How Africa’s Emerging Sub-regional Wildlife Enforcement Networks (WENs) and the Lusaka Agreement Task Force can Collectively Combat International Wildlife Trafficking.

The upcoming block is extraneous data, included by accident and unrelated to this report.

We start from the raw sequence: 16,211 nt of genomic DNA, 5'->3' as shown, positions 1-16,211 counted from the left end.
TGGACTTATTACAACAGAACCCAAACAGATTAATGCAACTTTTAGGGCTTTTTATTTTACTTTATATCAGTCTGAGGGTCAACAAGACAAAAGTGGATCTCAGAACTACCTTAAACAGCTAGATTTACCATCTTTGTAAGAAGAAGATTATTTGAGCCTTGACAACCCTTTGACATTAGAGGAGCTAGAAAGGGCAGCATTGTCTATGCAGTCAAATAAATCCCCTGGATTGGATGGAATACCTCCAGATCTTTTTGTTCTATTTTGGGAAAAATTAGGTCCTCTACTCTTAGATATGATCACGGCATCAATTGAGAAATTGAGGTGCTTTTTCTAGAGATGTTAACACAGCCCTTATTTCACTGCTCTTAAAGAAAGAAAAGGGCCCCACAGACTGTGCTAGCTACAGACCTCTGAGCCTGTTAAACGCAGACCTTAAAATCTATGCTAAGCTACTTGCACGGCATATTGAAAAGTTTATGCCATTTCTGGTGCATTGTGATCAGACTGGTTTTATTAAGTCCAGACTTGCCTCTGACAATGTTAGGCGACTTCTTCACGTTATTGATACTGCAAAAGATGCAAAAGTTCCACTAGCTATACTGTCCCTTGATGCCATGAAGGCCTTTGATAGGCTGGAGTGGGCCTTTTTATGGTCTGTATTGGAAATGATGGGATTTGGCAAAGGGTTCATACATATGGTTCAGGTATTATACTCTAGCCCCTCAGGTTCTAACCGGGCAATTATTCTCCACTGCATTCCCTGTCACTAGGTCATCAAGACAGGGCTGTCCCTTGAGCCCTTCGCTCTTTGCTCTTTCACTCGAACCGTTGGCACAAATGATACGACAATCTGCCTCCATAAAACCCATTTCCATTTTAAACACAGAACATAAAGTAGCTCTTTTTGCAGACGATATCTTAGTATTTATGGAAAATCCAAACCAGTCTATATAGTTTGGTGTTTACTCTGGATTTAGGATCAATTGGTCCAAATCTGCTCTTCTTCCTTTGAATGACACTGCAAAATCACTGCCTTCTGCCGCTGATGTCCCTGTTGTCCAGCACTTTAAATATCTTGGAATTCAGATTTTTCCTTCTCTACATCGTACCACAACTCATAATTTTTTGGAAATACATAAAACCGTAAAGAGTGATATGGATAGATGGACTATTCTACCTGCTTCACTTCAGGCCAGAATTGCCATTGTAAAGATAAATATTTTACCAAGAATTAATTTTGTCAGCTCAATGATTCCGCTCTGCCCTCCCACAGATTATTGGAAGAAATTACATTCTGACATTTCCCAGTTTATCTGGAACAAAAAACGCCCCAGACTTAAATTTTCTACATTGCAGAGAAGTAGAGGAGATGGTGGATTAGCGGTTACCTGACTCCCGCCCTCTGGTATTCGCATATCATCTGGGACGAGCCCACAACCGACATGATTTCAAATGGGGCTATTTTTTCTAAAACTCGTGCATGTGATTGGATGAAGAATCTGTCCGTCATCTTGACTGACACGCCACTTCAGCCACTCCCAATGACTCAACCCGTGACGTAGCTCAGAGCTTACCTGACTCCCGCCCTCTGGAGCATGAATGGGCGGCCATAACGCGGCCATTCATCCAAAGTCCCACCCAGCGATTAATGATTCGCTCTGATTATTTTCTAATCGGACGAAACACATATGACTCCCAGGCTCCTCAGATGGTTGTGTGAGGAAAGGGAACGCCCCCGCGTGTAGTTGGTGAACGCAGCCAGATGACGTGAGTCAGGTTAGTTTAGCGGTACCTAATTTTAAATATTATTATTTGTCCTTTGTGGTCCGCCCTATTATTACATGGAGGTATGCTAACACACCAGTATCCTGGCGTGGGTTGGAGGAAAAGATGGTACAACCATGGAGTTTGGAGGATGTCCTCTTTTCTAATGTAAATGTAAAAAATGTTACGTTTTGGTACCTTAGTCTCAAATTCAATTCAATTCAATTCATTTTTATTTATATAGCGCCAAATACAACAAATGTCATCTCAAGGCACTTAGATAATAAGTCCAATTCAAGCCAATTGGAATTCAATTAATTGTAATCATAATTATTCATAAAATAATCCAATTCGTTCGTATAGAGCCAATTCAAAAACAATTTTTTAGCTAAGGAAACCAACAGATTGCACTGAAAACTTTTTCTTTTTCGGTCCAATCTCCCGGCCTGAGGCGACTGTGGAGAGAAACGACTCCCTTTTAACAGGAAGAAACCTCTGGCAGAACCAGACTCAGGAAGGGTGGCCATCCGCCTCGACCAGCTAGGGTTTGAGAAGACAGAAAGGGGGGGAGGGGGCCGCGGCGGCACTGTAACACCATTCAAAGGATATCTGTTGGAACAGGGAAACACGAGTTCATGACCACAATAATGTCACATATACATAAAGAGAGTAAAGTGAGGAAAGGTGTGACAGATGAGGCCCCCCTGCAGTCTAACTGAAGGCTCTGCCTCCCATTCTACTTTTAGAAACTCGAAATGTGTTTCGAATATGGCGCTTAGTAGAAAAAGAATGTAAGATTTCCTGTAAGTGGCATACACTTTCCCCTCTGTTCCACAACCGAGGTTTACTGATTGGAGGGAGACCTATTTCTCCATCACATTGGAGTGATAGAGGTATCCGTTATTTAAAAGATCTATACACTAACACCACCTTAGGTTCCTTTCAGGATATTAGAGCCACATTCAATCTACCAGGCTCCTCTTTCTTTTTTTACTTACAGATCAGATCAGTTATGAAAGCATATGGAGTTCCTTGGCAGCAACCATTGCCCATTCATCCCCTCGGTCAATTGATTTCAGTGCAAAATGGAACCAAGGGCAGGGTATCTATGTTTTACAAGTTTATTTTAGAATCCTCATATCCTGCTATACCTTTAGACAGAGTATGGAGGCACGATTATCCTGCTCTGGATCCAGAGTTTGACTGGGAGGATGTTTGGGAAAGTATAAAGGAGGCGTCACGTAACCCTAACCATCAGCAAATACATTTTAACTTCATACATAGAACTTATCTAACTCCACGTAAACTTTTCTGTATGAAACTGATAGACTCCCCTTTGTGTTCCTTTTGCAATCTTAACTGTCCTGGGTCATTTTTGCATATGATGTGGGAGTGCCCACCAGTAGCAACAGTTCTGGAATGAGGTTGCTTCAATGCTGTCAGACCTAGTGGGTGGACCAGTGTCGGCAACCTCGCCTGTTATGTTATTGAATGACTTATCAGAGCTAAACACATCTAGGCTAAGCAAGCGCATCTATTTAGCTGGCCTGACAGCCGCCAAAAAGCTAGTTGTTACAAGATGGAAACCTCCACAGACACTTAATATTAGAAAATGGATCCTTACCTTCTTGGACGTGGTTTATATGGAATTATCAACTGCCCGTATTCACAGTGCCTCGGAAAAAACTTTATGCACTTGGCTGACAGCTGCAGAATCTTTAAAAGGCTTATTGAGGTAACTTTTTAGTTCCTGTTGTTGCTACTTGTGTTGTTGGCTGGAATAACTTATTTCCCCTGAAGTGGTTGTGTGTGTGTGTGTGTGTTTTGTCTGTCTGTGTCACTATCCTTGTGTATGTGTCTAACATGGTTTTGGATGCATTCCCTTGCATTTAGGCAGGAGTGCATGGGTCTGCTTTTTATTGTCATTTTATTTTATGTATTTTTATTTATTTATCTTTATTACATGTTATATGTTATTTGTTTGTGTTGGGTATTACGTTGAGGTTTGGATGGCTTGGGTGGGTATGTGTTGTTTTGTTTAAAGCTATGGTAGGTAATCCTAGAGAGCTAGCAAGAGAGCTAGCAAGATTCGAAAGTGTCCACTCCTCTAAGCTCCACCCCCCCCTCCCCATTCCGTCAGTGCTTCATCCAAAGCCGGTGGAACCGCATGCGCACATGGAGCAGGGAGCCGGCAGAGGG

Wildlife trafficking between Africa and Asia is brisk, resulting in the ongoing decimation of many species. Criminal syndicates are feeding a continuing demand in Asia for ivory, rhino horn, big cat bones and body parts of other rare and endangered species such as pangolins, by sourcing their supply increasingly fromAfrica. We need a stronger counter wildlife trafficking (CWT) response in the region. As conservationists and law enforcement organizations study ways to solve this problem, it is worth considering the existing CWT mechanisms within Africa and between Africa and Asia. Strengthening and streamlining these mechanisms – including the Lusaka Agreement Task Force (LATF) and existing and emerging Wildlife Enforcement Networks (WENs) – appears to present the quickest, strongest, and most sustainable solution.